Photo courtesy of Kate Christenson
For Chicago-area riders looking to get their feet wet at road racing, the annual Gapers Block Criterium, hosted by Half Acre Cycling, is a "can't miss" event.
The four-day race series takes place each spring at Calumet Park. Each night features a Category 5 men's race, a Category 4 women's race, and finally a Category 4/5 men's race.
Awards are offered for podium finishes in individual races, as well as an "omnium" prize for racers who accumulate the most points over the course of fours days of racing.
More importantly, the series format offers a chance for newer racers to accumulate up to eight starts under their belts over the course of one week. This is quite advantageous because it allows riders to quickly learn from mistakes, experiment with different tactics, and apply things they've learned without having to wait a week or more between events. It's also helpful for racers looking to quickly accumulate "upgrade points" allowing them to progress to a higher category.
Despite threatening weather conditions and an election night, the 2015 edition of the race was once again a resounding success. To help us recap, Half Acre Cycling's Jennah Dunham, and BFF Racing's Jennifer Kosatka and Julie Yeagle were kind enough to provide race reports.
“Crits are absolutely terrifying, yet incredibly exhilarating. You never know what to expect. You have to trust yourself and the wheel in front of you…” - Some wise person. Oh, wait, those were my last words to Michelle Moore (SpiderMonkey) before toeing the line at the Tour of Galena Crit last June.
Let’s rewind to last road season for a moment, I had incredibly high expectations for myself. I wanted so badly to earn my Cat 3 upgrade and test my limits as a rider. The hours of indoor winter training were insufferable, but I could see progress and was itching to get outside and race my heart out. But, that’s just it, I didn’t race with heart, per my team Half Acre Cycling’s motto. I was constantly frustrated with my performance early season, burnt out and lost sight of the why? The Tour of Galena was my last ditch effort to pull myself out of this funk, but alas, my attitude and perspective were not on point. After a mediocre time-trial and a wrong turn on the road race, I was furious, disappointed and irritated. I brought these emotions into the crit and was hell-bent to nab a spot on the podium. So, what’d I do as the whistle blew? Attacked - hard and strong, but for no other reason than to redirect my perceived failures into turning myself inside out and finding some sort of redemption. As the lap counter decreased, I felt on top of the world and was having the race of my life. Now, please refer to those wise words some twenty-something, amateur cyclist mentioned just before this race. Got it? Good. Alright, here’s the plot-twist, all of this anger-driven, passionless racing ended abruptly. My intensity and hyper-focus caused me to lose sight of everything that was happening so quickly around me with a few laps to go. I completely missed my cue from Kelsey Phillips (SpiderMonkey) that she was coming to pull for me. She wanted for me to come out on top of this race and conserve my leg power for that final lap. Our wheels clipped and I pummeled into the pavement.
When I came to on Commerce St., I knew the crit and the remainder of the road season was over. The crash, fractured clavicle and ulna, and grueling recovery process challenged me to intentionally shift my perspective and rediscover the why? The 8 weeks off*, er not racing, the bike only rekindled my love to be on two-wheels.
*Disclaimer: Let’s use “off” loosely. I am stubborn. I rode my bike. Sorry, doc, but kudos for that removable splint.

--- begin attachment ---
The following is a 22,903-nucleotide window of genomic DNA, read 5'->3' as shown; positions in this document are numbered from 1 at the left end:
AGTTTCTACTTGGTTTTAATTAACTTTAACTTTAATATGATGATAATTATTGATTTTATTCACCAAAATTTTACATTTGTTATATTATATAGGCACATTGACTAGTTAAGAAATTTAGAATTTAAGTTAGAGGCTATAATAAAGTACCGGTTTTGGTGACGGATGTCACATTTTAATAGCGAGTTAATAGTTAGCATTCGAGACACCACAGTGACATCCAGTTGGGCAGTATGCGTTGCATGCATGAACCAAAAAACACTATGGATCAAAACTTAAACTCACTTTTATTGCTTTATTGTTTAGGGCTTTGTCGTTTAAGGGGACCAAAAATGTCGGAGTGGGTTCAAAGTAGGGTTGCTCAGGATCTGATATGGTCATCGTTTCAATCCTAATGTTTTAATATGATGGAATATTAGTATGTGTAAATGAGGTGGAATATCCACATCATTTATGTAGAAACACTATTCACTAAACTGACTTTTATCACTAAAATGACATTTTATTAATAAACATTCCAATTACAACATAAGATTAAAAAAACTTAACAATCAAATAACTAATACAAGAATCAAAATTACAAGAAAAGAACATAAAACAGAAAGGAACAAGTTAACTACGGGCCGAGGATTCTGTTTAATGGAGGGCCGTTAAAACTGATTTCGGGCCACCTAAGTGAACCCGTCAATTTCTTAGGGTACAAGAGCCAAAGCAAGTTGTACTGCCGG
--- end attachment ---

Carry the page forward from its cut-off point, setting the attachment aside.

My partner-in-crime, Eric Holm (Half Acre Cycling), constantly reminds me, “If you’re not having fun, then what’s the point?” As simple as it is, he’s completely right. Last season, I took myself entirely way too seriously all because I wanted that upgrade and in case you haven’t figured it out I’m still rocking the W4s and learning immensely. As I mentally and physically prepared over the winter, I still found myself hesitant about the impending road season for a variety of reasons, but ultimately it was the fear of forgetting to actually enjoy racing. With that in mind, I only committed to a week of early season crits as a litmus test to determine if road racing was truly the discipline I wanted to pursue this year.
Gapers Block Criterium Series was the best way to put the ol’ gams to work for four consecutive days. The primary goal for this series was to simply have a blast on my humble steed, Cady the Cannondale. Now, don’t get me wrong, finishing in the top of the field would be a plus too, but that wasn’t the stimulus.
The e-mails between the beloved “Half-Monkey” women were firing throughout the day discussing one another’s strengths, strategizing tactics and crossing our fingers that we could make some magic happen in the field. I eagerly counted down the minutes to flee the office and slow roll down to Calumet Park to execute our plan of attack.
The whistle blew and a field of strong women were off. The excitement was high and I was watching the group like a hawk trying to determine who might make an early move. Our pseudo-composite team sought to control the front of the field and dictate the pace in order to eventually launch attacks throughout the 30 minutes. Rockstar, Kelly Clarke (SpiderMonkey), attacked and rode solo for a handful of laps. As she sped off, the rest of our crew immediately fell into place and blocked in an effort to maintain and even slow down the pace. The cohesion and communication between our group was thrilling. It is moments such as these that allow me to fall in love with this sport repeatedly.
The finish came down to a sprint with Lauren Meeth of PSIMET taking the win, Emily Beswick of SpiderMonkey in second and me pushing across the line in third. Oh, sprints, they’ll be the death of me. You mean I’ve been exerting a hard effort for 30 minutes and now you want an explosive effort out of the saddle?! Um, yeah, I’ll keep my butt glued where it’s at. Okay, so that’s not the right response...good thing I had three more days to even attempt to mimic Lauren’s sprint.
Team “Half-Monkey” - Emily Beswick (2nd place), Jennah Dunham (3rd), and Michelle Moore (4th) on Day 1. Playing bikes is always better in the company of great friends (photo courtesy of Emily Beswick)
I was still on an adrenaline rush from yesterday’s performance and anxious to have another go at the course. The plan was to sit in and feel out the group for a few laps and go with the flow. Well, I quickly realized that my legs were fresh, antsy and ready to push the pace. As we were rolling into our second lap, I saw Lauren on my left and mumbled something along the lines of, “I’m going and you’re coming with. Get ready.” Thankfully, she listened, followed my lead and we pedaled off the front for the remainder of the race.